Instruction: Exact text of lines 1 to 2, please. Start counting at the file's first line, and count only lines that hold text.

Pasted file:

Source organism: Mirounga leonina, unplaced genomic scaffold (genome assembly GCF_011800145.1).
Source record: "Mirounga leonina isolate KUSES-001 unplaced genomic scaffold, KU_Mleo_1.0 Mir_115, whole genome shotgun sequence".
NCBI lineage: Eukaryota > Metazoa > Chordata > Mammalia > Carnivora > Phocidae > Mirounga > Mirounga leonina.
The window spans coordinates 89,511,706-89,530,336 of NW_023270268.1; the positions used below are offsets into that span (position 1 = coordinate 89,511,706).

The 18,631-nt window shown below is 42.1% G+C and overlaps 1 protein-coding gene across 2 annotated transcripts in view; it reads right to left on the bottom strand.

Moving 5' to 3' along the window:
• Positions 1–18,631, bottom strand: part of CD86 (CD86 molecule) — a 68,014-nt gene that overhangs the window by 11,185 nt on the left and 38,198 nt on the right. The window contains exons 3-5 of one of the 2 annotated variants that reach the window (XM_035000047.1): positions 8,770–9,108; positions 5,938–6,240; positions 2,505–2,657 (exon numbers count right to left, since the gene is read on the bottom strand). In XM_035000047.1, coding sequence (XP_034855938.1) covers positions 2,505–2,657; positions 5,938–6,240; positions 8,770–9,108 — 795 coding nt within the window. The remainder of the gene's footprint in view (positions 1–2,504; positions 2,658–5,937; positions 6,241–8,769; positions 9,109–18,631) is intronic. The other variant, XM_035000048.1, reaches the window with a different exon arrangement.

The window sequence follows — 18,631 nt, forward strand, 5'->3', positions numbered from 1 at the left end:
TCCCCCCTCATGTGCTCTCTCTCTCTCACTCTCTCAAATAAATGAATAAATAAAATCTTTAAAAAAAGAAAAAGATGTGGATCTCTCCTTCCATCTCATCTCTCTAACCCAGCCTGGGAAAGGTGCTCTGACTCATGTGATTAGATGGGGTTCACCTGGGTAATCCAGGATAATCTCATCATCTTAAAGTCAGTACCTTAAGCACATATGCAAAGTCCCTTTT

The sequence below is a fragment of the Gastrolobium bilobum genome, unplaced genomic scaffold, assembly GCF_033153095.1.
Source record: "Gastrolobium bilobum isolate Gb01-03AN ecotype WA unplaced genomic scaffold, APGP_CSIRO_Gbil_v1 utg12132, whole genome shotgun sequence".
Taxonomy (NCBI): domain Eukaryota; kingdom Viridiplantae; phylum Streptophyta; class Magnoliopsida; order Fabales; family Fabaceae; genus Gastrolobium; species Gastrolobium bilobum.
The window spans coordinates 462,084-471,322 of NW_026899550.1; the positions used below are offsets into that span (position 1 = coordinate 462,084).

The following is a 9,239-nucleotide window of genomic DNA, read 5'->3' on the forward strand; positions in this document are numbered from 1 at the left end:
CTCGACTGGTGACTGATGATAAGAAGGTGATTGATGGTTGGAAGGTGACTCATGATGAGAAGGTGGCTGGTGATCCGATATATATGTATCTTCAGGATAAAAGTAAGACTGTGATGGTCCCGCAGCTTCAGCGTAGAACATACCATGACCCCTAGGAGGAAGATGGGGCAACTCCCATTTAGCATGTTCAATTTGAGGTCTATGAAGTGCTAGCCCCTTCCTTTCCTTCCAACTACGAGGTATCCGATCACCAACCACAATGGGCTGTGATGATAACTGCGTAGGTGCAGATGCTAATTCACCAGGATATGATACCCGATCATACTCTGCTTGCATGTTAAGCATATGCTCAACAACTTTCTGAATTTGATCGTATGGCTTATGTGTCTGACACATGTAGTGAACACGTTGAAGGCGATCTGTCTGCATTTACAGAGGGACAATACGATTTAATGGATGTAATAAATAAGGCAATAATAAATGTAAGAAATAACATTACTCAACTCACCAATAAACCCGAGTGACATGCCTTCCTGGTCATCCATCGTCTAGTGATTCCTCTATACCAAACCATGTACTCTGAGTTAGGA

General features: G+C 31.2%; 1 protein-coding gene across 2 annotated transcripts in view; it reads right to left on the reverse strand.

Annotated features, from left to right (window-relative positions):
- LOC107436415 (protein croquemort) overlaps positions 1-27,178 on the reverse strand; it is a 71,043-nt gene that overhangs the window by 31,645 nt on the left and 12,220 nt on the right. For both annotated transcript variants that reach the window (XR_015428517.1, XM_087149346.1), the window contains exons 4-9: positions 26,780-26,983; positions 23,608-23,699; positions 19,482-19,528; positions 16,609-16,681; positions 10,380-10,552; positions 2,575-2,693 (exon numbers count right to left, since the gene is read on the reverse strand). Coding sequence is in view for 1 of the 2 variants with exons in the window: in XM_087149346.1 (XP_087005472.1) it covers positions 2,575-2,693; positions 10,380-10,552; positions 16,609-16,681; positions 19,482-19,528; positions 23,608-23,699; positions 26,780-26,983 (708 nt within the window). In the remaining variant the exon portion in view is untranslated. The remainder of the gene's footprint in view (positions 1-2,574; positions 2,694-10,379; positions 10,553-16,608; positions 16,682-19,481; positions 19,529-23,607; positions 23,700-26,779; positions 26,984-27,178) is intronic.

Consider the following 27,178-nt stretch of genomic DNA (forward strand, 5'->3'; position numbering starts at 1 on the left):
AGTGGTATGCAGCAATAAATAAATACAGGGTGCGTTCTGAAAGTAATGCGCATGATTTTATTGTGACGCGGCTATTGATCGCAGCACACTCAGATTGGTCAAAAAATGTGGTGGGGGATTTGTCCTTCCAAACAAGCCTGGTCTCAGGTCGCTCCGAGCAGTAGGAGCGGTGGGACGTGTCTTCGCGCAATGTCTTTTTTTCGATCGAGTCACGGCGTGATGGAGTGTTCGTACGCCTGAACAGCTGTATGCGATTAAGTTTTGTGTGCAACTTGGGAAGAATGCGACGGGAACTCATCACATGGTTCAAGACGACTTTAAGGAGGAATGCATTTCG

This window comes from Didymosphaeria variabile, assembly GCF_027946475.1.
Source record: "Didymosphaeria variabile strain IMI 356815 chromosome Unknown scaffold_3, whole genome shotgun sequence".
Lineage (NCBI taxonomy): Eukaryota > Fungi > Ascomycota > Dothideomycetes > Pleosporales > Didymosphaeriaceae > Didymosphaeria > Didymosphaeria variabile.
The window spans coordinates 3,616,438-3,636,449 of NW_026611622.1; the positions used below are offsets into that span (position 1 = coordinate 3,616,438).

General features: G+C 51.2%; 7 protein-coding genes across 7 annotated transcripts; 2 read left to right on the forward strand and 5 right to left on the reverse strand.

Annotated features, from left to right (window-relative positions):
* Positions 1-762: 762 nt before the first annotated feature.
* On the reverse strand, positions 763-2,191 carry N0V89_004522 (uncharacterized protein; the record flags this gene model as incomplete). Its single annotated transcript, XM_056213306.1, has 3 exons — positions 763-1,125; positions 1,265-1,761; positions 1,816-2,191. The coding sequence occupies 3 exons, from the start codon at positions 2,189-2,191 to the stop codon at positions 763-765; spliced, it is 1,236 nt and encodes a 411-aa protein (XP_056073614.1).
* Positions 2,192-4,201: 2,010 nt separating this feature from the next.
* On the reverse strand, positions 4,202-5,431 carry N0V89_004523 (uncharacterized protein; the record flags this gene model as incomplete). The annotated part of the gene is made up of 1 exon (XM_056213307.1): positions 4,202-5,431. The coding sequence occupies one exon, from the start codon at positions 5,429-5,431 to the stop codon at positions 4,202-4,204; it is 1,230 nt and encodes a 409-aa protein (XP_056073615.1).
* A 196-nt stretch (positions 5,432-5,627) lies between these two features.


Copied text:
Source organism: Mirounga leonina, unplaced genomic scaffold (genome assembly GCF_011800145.1).
Source record: "Mirounga leonina isolate KUSES-001 unplaced genomic scaffold, KU_Mleo_1.0 Mir_115, whole genome shotgun sequence".